Somewhat departing from Plutarch, Shakespeare made Hercules rather than Bacchus or Dionysus the genius or daemon of Antony. Cleopatra’s identification with the goddess Isis, whose name meant “throne,” is crucial for understanding the mythic aspects of her personality. Isis gathered up the remnants of her brother and husband, Osiris, and thus aided his resurrection. The annual rising of the Nile was attributed to the tears of Isis lamenting Osiris.
Cleopatra identifies herself with the Nile and with the earth of Egypt. In her dying rapture she proclaims she is air and fire and no longer water or earth. Shakespeare’s capacious imagination implies that Cleopatra as Isis marries Antony as Osiris and sustains him until his suicide. Each time I reread and teach Antony and Cleopatra I find myself murmuring two lines from D. H. Lawrence’s poem “Don Juan”:
It is Isis the mystery
Must be in love with me.
Much in Shakespeare’s Cleopatra always will remain a mystery. Like Falstaff, perpetually she acts the part of herself. Theatricality is as acute in Antony and Cleopatra as it is in Henry IV, Part 1 and in Hamlet. Cleopatra will not share the stage with anyone. Mercutio in Romeo and Juliet is her forerunner. Shakespeare has to kill him off before he steals the show. You cannot kill Shakespeare’s Cleopatra or his Falstaff because their plays would die with them.
However equivocal Shakespeare was in regard to female sexuality, particularly in the Dark Lady Sonnets and elsewhere throughout his plays, his Cleopatra is immortal because she is the endlessly renewing fecundity of a woman’s passion in the act of love. Shakespeare plays upon will as at once his name, sexual desire, and the male and female sexual organs, as he addresses his Cleopatra in the Dark Lady:
Whoever hath her wish, thou hast thy Will,
And Will to boot, and Will in overplus;
More than enough am I, that vex thee still,
To thy sweet will making addition thus.
Wilt thou, whose will is large and spacious,
Not once vouchsafe to hide my will in thine?
Shall will in others seem right gracious,
And in my will no fair acceptance shine?
The sea, all water, yet receives rain still,
And in abundance addeth to his store;
So thou being rich in Will, add to thy Will
One will of mine, to make thy large Will more:
Let no unkind, no fair beseechers kill;
Think all but one, and me in that one Will.
If thy soul check thee that I come so near,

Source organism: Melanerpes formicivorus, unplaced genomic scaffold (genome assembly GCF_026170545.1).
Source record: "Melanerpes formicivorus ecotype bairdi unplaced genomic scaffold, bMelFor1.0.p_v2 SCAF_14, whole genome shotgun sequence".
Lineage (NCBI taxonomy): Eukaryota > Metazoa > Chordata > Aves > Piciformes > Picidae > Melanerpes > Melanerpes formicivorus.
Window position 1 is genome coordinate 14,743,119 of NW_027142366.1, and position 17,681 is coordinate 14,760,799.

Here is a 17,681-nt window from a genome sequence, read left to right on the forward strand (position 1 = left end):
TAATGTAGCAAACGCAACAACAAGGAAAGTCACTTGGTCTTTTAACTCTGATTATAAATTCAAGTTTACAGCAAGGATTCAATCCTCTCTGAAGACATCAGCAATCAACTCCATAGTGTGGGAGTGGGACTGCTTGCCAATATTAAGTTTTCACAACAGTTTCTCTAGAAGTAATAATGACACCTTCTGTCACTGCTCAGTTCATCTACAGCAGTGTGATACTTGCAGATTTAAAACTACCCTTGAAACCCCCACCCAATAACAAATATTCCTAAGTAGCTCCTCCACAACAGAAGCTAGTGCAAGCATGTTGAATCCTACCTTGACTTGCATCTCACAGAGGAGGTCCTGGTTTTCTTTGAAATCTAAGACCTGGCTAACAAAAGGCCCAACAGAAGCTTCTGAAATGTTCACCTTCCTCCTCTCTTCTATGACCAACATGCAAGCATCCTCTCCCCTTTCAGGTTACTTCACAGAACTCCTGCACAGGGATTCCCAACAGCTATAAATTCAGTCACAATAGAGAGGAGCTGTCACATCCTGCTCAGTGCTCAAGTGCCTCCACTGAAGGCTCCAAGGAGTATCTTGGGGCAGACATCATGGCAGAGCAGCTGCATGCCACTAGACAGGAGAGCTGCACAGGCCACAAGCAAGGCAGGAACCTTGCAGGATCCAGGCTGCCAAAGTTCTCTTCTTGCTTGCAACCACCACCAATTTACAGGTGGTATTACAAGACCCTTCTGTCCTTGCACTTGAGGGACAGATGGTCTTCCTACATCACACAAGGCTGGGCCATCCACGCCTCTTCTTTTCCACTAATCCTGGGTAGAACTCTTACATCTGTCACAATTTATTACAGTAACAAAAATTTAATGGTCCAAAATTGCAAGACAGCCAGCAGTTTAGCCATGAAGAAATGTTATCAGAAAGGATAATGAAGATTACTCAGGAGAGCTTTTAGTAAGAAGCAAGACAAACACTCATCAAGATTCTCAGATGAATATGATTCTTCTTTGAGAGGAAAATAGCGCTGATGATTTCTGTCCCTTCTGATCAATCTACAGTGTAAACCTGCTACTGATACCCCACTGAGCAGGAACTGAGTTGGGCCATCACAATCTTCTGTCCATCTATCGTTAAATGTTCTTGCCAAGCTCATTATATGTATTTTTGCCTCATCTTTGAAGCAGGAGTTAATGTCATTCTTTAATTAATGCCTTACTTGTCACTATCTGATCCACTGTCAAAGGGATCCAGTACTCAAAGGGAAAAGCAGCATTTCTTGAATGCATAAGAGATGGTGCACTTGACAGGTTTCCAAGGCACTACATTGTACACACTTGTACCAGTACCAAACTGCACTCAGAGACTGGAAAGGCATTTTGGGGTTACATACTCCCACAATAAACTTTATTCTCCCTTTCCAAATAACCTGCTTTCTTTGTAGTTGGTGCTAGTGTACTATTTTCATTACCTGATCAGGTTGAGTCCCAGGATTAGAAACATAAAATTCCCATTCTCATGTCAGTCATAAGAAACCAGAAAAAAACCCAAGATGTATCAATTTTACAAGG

Swear to thy blind soul that I was thy Will,
And will, thy soul knows, is admitted there;
Thus far for love, my love-suit, sweet, fulfil.
Will will fulfil the treasure of thy love,
Ay, fill it full with wills, and my will one.
In things of great receipt with ease we prove
Among a number one is reckoned none.
Then in the number let me pass untold,
Though in thy store’s account I one must be.
For nothing hold me, so it please thee hold
That nothing, me, a something sweet to thee.
Make but my name thy love, and love that still;
And then thou lov’st me for my name is Will.
Shakespeare might well be addressing that sexual matrix, his Cleopatra. Though she has wit, canniness, political sagacity, and endless cunning, her prime attribute is astonishing sexual power. Perhaps this Cleopatra was Isis to Shakespeare’s Osiris. Nowhere else, except perhaps in the Sonnets, does he yield so completely to a fascination that nevertheless frightens him. I recall again my reaction to Janet Suzman’s Cleopatra, which vacillated between desire and revulsion.
Personality in Shakespeare develops rather than unfolds. Cleopatra bewilders us because she is cunning beyond male thought. She can be as witty as Falstaff, has the craftiness of Iago, as well as Hamlet’s implicit ability to suggest transcendent longings. And she is irresistible.
Harold Bloom is Sterling Professor of Humanities at Yale University. He has written more than sixty books, including Cleopatra: I Am Fire and Air, Falstaff: Give Me Life, The Western Canon, Shakespeare: The Invention of the Human, and How to Read and Why. He is a MacArthur Prize fellow, a member of the American Academy of Arts and Letters, and the recipient of many awards, including the Academy’s Gold Medal for Criticism. He lives in New Haven, Connecticut.
"A masterfully perceptive reading of this seductive play's endless wonders."—Kirkus Review
“Bloom draws upon his extensive reading to place the characters and the story in context alongside the histories from which the plot was adapted…those who have read the play or seen it performed will find Bloom’s passion to be infectious. Recommended for Shakespeare enthusiasts and readers seeking a deeper understanding of one of his greatest creations.” —Library Journal
“Bloom brings considerable expertise and his own unique voice to this book.”—Publishers Weekly
Praise for Falstaff: Give me Life
"Famed literary critic and Yale professor Bloom showcases his favorite Shakespearian character in this poignant work... He has created a larger-than-life portrait of a character who is 'at his best a giant image of human freedom.'"—Publishers Weekly
"In this first of five books about Shakespearean personalities, Bloom brings erudition and boundless enthusiasm."—Kirkus Reviews, starred review
“[Bloom’s] last love letter to the shaping spirit of his imagination… An explanation and reiteration of why Falstaff matters to Bloom, and why Falstaff is one of literature’s vital forces… A pleasure to read.”—Jeanette Winterson, New York Times Book Review
Praise for Hamlet: Poem Unlimited
"To read this book is to hear a powerful call to fall in love again with Shakespeare and his plays... I can think of no more engaging and nourishing pair of literary works: a drama of towering, perhaps unmatched, genius joining an exquisite work of literary criticism by a scholar of genuine greatness."—Baltimore Sun
"A deeply felt reverie on Hamlet, a latter-day example of the genial impressionist criticism practiced by Walter Pater, John Ruskin, and Oscar Wilde." —Washington Post Book World
"Brilliant... Will give you a night of full joy and make you forget current events." —Newsday
Praise for Shakespeare: The Invention of the Human
"Not perhaps since Samuel Johnson in the mid-eighteenth century has a critic explained to a general audience as ably as Mr. Bloom does how much Shakespeare matters to our sense of who we are." —The New York Times
"Should this be the one book you read if you're going to read a book about Shakespeare? Yes." —New York Observer
"Enraptured, incantatory... You could hardly ask for a more capacious, beneficent work." —The New Yorker
"Should this be the one book you read if you're going to read a book about Shakespeare? Yes." —New York Observer